I am seriously deficient at being domestic so I can't make up from myself not being Lebanese in the sense of preparing authentic Lebanese food.

I really didn't want to go to the store to pick up things but I've gone twice so far.

My house is in quite a state and needs a good cleaning and tidying.

It makes perfect sense to do this, right? Well, I have hardly seen some of my friends lately from being so busy so I think it'll be worth it. I did show a small amount of intelligence and didn't attempt to make homemade falafel because I haven't been successful with that before. I picked up a bag of frozen patties from Vitamingarten. Some good company should perk me up a bit.

Thursday, June 4, 2015

Der Ampelmann goes on another adventure

Meine Mutti dachte, dass "Ampel" bedeutet, etwas wie "Amish."

Der Ampelmann sieht wie ein Amish Mann aus.

Mutti ist so süß.


Der Ampel Amish?

Tuesday, June 2, 2015

The Ampelmann went to the bathroom, and this is what happened

Apparently it's a thing in Germany that dudes are supposed to sit when they use the toilet, for all activities that one would do on a toilet. As far as I know for how things are done in the US (without being a dude myself), I understand that American dudes (tend to) stand up when they are urinating.

Take this as a warning, American guys: the Ampelmann wants YOU to sit down at all times when using the toilet. I saw this jaunty little sign in the (unisex) bathroom of a thrift store in Kaiserslautern.

(I am also super curious about the images. Did someone hijack some Ampelmann images and Photoshop them or are there official images like this?)

Monday, June 1, 2015

My week: May 31 ed.

Whew! May just blew by for me. There were a lot of things happening this month, with a work trip, several trips for fun, a holiday weekend trip to Budapest, and the departure of my good friend/colleague C. The month ended as such...

-I arrived home late on Monday night from Budapest. The next day, I felt rotten in the morning, experiencing flu-like symptoms. I nursed myself back to help with OTC meds and managed to make it through the workday but I felt quite awful.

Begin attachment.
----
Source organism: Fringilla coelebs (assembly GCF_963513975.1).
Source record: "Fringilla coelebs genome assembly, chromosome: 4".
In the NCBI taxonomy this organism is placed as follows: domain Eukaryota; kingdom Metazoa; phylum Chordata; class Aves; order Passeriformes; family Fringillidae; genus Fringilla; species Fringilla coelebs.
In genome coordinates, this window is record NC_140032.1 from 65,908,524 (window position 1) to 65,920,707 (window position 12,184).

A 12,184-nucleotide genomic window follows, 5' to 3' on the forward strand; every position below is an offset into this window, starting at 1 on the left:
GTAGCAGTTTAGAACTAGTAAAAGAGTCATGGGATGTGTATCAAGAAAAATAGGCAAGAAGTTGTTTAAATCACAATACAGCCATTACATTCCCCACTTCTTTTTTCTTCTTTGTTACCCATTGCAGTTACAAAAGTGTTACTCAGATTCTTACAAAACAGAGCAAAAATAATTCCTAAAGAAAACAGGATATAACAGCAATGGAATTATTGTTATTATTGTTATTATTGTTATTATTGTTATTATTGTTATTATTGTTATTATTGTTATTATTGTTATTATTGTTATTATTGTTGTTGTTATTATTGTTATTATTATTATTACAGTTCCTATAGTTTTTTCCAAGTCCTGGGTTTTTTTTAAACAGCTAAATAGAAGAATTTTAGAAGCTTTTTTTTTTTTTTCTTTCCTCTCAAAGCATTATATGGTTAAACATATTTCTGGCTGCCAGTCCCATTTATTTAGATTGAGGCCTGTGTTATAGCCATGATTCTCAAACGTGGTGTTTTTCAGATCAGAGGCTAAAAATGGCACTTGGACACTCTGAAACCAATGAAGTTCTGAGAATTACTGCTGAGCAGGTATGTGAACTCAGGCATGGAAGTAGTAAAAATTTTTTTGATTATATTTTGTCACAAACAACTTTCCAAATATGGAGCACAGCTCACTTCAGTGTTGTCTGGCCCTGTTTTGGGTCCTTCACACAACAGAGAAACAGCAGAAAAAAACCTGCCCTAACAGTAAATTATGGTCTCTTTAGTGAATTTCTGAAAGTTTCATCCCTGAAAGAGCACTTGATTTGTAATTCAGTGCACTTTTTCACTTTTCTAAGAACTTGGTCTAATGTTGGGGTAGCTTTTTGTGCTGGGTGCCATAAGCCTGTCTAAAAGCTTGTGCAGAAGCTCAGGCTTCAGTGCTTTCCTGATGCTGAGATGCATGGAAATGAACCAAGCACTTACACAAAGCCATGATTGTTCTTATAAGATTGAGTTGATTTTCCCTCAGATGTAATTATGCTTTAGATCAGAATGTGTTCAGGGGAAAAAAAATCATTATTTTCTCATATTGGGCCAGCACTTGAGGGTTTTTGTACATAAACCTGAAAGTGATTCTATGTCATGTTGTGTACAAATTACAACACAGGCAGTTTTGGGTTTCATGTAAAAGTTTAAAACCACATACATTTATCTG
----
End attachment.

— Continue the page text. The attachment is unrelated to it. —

-The next night, C came over to stay until her upcoming move on the weekend. We had a girls' night in with vegetarian food from a fave Heidelberg restaurant, followed by macarons (both items she thoughtfully brought), an epilator demo (and some wine because really, who comes up with such a dumb idea without wine?), and making handmade, non-toxic lotion bars from natural ingredients. We're weirdos and the strange chain of events suited us well ;)

-We saw the new Pitch Perfect movie. I'm not really a big fan of American comedies but we were just going to see our German actor/comedian crush, Flula Borg. The movie indeed was dumb with crude and base humor, but hey, there was Flula, so that counts for something.

-It was a whirlwind of goodbyes for C. We planned a farewell lunch with some people in our building, then a cake reception for everyone in our division. Our coworker S made another fantastic carrot cake and decorated it in an exciting way, surpassing even the awesome cake she made for my birthday last month. We also went out for dinner and drinks one evening for further celebrations with C. Phew! C has been my closest friend here in Germany and I'm sad to see her go, but she has an excellent new opportunity so I'm happy for her about that. We have already have plans for a road trip next year so it's "see you later" instead of "goodbye."

-After I drove C to the airport, I came home and took the train to Neustadt an der Weinstrasse to spend some time with my other friend C and his partner, K. They welcomed me with a delicious dinner of Spargel wrapped in savory pancakes and covered with Hollandaise sauce. It was excellent and I felt very spoiled to be eating the area's favorite spring dish prepared by awesome folks.

The next day, we visited Erpolzheim for the Kulinarische Wanderung um Obst, Spargel und Wein (Culinary Hike around Fruit, Asparagus, and Wine). It's in the Weinstrasse region and offers guests the opportunity to hike through the Spargel fields and fruit orchards to try various regional specialties. It was both a delicious and relaxing hike. We bought some fresh, local strawberries; they made me wonder why on earth I ever bother to buy the supermarket kind because the local ones are so much better.

Following the hike, C and K dropped me off at the train station, hugging me and sending me on my way with a cactus, a gift from C, who's a huge gardening fan. It was very sweet of him; I just hope that the cactus has a good life with me (Moo and my opposite of a green thumb, I'm looking at you).

-I had a bit of time at home, so I worked on the yard, during which I started another project that has been of interest to me: learning more about foraging wild foods. I had plenty of stinging nettle plants, which are a combination of something useful and something bothersome. Egads, is it ever unpleasant to get scratched by them! However, I have read that one can eat them, make tea from them, or even create tinctures from them. I weeded the yard and brought some inside to dry and use for tea. I'll have to give an update on how that one turns out.